Welcome to Fallacy Friday – the Genetic Fallacy

19 Jul


We’ve been dipping into some initial areas of formal logic by considering terms and propositions.  On Fridays, I’d like to look at what is called ‘informal’ logic.

By the way, ‘Formal’ logic does NOT refer to thinking in fancy dress or tuxedos, but studying the FORM of an argument.  Informal logic refers to poor, lazy thinking, that is to say faulty or fallacious ways of arguing, hence:  “fallacies.”

People often unwittingly resort to fallacies as shortcuts because they don’t want to take the time (or they sense the impatience of their opponent) to present a sequentially thought-out case for why they believe what they do.  Let’s look at a snippet of a typical conversation taking place at a county fair.

Old-timer: Carolina barbecue is the best in the country!

City-slicker:  You’re just saying that because you grew up in Appalachia!

Our Old-timer (OT) just made an assertion and he should be willing to offer proof.  But the City-clicker (CS) is not being fair to assume that the OT has no reasons to back up his claim.  It could very well be that OT DID grow up in Appalachia AND that Carolina barbecue IS the best per some culinary standard.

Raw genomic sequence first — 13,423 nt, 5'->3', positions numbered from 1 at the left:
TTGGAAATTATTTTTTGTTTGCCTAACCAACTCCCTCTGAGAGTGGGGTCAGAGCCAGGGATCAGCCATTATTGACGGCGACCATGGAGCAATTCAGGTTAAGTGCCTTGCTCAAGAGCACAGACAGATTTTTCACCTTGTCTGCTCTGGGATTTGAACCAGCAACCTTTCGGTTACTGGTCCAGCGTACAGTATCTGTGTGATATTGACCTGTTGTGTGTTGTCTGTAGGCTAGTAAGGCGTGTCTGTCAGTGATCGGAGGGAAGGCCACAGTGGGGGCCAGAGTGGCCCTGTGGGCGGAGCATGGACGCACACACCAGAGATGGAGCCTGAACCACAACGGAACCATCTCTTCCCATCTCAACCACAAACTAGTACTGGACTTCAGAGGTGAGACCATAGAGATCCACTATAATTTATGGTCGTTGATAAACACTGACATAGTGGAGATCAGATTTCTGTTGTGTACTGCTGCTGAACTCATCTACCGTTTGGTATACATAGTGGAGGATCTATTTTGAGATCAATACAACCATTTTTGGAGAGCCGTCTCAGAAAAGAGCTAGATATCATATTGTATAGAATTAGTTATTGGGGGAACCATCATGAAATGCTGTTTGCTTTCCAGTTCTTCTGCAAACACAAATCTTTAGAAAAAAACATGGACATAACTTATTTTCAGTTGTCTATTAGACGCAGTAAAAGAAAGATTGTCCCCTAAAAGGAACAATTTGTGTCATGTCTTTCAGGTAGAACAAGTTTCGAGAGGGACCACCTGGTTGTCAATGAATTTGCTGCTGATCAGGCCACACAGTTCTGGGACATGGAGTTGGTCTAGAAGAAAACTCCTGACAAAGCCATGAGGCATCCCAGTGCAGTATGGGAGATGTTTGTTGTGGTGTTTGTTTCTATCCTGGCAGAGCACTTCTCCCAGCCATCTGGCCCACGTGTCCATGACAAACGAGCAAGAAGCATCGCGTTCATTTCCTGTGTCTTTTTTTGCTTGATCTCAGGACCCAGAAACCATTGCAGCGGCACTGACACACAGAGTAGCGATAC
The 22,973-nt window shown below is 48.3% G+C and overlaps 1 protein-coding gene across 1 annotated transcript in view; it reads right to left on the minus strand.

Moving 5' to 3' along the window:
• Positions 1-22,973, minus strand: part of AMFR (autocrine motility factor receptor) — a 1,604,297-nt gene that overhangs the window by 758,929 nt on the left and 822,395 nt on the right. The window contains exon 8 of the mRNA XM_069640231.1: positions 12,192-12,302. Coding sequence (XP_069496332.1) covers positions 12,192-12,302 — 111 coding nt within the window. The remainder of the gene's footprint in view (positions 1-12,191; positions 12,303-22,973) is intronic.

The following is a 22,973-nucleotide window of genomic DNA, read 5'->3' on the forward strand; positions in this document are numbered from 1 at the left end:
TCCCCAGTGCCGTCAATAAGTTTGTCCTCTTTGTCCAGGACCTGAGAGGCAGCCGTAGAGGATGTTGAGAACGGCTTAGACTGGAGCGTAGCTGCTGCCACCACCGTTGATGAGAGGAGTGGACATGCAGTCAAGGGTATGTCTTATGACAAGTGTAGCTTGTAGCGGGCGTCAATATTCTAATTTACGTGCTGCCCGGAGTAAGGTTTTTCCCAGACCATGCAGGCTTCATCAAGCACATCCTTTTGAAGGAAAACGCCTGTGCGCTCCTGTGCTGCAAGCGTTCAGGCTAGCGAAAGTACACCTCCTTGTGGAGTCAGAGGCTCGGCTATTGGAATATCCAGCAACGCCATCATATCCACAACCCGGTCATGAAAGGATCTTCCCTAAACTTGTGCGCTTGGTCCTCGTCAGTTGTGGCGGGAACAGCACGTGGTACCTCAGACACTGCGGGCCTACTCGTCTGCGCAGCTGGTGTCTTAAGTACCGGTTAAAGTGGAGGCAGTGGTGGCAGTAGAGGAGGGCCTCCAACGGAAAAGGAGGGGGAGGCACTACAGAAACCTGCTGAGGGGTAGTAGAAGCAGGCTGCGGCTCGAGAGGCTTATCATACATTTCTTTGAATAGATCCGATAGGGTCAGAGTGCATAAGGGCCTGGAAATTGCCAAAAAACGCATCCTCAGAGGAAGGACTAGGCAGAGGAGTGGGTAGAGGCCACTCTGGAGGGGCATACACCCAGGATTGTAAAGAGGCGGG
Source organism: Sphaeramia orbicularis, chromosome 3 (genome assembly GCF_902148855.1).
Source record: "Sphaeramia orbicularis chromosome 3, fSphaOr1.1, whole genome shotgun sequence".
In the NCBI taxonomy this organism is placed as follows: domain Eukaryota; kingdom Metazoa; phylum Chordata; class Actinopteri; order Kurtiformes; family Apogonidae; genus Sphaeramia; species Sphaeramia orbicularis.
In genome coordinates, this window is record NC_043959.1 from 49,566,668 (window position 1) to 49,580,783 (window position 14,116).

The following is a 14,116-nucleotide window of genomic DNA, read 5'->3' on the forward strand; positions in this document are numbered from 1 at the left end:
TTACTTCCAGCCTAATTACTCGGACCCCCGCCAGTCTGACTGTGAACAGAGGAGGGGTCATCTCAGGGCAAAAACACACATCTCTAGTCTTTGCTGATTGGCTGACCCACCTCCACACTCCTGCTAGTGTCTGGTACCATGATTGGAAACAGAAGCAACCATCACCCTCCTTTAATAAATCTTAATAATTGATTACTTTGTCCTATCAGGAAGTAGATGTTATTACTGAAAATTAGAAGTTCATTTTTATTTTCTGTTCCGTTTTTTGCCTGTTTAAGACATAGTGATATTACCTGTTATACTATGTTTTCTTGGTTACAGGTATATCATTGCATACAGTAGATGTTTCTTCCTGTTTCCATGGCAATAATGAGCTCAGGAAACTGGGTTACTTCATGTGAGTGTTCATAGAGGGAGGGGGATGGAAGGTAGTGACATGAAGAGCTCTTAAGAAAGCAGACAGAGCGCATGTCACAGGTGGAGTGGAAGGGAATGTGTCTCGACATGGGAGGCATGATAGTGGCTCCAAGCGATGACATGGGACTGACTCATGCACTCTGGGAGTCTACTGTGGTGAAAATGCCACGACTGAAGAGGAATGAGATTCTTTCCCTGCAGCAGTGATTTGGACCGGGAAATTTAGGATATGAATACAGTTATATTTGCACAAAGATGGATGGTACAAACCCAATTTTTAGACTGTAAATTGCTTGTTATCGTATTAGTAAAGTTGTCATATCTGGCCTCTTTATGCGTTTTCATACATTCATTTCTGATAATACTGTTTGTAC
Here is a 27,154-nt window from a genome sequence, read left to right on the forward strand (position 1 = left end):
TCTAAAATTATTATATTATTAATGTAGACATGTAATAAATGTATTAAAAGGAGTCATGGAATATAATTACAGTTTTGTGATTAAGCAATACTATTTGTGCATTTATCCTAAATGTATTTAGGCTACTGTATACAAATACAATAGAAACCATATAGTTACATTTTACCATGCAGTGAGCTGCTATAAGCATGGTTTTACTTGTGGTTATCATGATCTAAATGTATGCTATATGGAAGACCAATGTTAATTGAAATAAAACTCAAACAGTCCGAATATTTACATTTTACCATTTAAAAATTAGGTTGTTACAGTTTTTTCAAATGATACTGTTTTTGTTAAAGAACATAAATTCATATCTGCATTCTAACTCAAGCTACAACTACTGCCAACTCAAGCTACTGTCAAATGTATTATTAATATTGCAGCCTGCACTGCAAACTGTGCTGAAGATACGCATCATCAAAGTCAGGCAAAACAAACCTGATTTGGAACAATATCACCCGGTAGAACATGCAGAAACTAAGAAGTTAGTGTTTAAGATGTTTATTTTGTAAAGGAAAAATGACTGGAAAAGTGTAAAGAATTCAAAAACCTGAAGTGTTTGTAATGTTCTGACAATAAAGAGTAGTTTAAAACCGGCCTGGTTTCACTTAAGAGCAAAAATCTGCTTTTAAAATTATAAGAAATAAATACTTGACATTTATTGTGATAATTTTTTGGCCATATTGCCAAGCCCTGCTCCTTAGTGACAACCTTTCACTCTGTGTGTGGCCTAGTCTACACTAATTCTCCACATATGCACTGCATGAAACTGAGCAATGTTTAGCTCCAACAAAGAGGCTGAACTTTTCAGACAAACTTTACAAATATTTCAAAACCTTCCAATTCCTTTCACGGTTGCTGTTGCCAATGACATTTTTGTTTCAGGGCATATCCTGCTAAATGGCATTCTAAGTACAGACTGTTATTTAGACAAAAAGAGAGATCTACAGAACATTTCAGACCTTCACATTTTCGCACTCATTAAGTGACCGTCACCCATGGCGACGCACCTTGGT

The likelier case is that neither wanted to take…. the…. time to investigate the reasons.

But the argument regarding the superiority of Carolina-style Barbecue does hang on reasons.  Where our Old-timer grew up is immaterial or irrelevant to his claim.  We should never dismiss an assertion due to the background of the one making the claim.

When we default to that kind of retort or response to a statement/conclusion, we are using the Genetic Fallacy.  Genetic is reminiscent of our word for origins, or ‘genesis.’

Where the person making the claim comes from should have no part in the argument.   They MIGHT be prejudiced toward something related to their background, but they might just as equally have stacked the deck against the very thing.  We have an adage about that, “Familiarity breeds contempt!”

In summary, clear thinking people who correctly use the tool of logic rely on REASONS to support their case and they ask others to show evidence to support their claims as well.

However, as you know, most public conversation we observe barely rises above the swamp of snarkiness. Look at the kinds of retorts that fly back and forth, whether in the Press, on TV or just in every day conversation:

“You’re just saying that because you’re………..

·         a westerner

·         racist

·         a woman

·         against women

·         over 40

·         a teen

·         against the establishment

·         vegetarian

·         an agnostic

·         a Christian

·         against having fun

·         rich

·         Democrat

·         ….and ad nauseum…….”

 All those circumstances MAY be the case, but we need to look at the naked argument.  A claim and its reasons need to stand on their own.  Period.

So what do you do when someone makes what sounds to you like an outrageous claim?  Challenge them gently by asking them why they think that!

See if you can recognize the Genetic Fallacy during the next few days.  Ask yourself, instead of addressing the claim, what accusation are they making against the person advancing a point of view?   Or catch yourself falling into the same rut of laziness argumentation!




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